Seventy-five years later, we can end the nuclear nightmare

Greenfield Recorder, August 5, 2020


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After 75 years of living with nuclear weapons, we have an opportunity to eliminate them from the face of the earth forever. We can even shift the resources we’re wasting on these weapons of mass extinction to green technologies and other pressing needs.

The Treaty on the Prohibition of Nuclear Weapons was adopted by 122 countries at the UN in 2017. It finally and conclusively outlaws nuclear weapons, like chemical and biological weapons. The treaty describes nuclear weapons, whose only purpose is to slaughter civilians, as an unacceptable risk to all of humanity.

By establishing an international norm that totally rejects nuclear weapons, the Treaty on the Prohibition of Nuclear Weapons is undermining the logic of so-called “nuclear deterrence,” a fallacy that continues to be the only justification for these weapons to exist. It’s also beginning to undermine the consensus among allies and partners of the United States that these weapons will remain an integral part of their “defense” strategies for the indefinite future.

Of course, the US and the other eight nuclear-armed nations hate this treaty and refuse to sign it. Nevertheless, the Treaty on the Prohibition of Nuclear Weapons clearly represents the will of the international community as a whole, and its impact is already being felt by the U.S. and the other nuclear nations.
Fifty countries need to ratify this treaty in order for it to enter into force as international law. As of July 2020, it has 40 ratifications. Another 40 countries are in the process of ratifying the treaty, and at least 40 more are committed to signing and ratifying it. Even before it enters into force, however, we can be building support for this treaty here in the US.

The Warheads to Windmills campaign urges Congress to shift the money, brainpower and international goodwill currently squandered on nuclear weapons to address climate change through a Green New Deal. Our report, available free at NuclearBan. US/w2w, has been embraced by Rep. Jim McGovern and other members of Congress. We are proud to have supported Rep. Eleanor Holmes Norton in introducing H.R. 2419, federal legislation that shares the same goals.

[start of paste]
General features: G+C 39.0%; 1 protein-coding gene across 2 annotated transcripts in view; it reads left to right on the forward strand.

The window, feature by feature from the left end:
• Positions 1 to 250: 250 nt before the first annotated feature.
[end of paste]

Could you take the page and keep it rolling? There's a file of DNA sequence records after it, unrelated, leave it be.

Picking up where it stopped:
Why is this so urgent? Today’s nuclear weapons are vastly more powerful than the bombs that obliterated the cities of Hiroshima and Nagasaki, killing over 200,000 people exactly 75 years ago this month. Currently, the U.S. has enough nuclear firepower to destroy 50,000 Hiroshimas.

Nuclear attack, or even all-out nuclear war, can be started on purpose or by accident. At least a dozen times besides the famous Cuban Missile Crisis, the world has come within minutes of all-out nuclear war. A flock of geese was mistaken for incoming missiles. A message about a harmless satellite launch did not get to the right person at the right time. A simulated war game attack was misinterpreted as an actual attack.

Despite all the treaties and reductions in stockpiles, the risk of nuclear war has not gone away. In fact, according to the “doomsday clock” of the Bulletin of Atomic Scientists, the risk is now greater than at any time during the Cold War. Thousands of nuclear weapons remain on hair-trigger alert, ready to be launched within a matter of minutes. The systems that control these weapons are vulnerable to computer malfunction and to cyber-attack. The people responsible for them are vulnerable to human error, fatigue, alcohol and drug abuse, and misunderstandings.

Most countries of the world (186 out of 195) do not have nuclear weapons, and do not intend to ever have nuclear weapons. But if there were even a “limited” nuclear war (say, between India and Pakistan), those two countries would not be the only ones affected. Just like the coronavirus, radiation knows no boundaries and can spread around the globe. Smoke from burning cities can also affect the global climate and potentially cause massive crop failures affecting billions of people, far from the zone of conflict. Nuclear weapons are a danger to the whole world, and the whole world has decided to deal with them.
We are the country that invented nuclear weapons, and we’re the only country that has ever used them. On this 75th anniversary of that tragedy, it’s time for our country to help bring this appalling chapter to a close.

In this Aug. 6, 1945, photo released by the U.S. Army, a mushroom cloud billows about one hour after a nuclear bomb was detonated above Hiroshima, Japan.

Timmon Wallis and Vicki Elson, of Northampton, run Nuclear-Ban.US, a member of the Nobel-Prize winning International Campaign to Abolish Nuclear Weapons.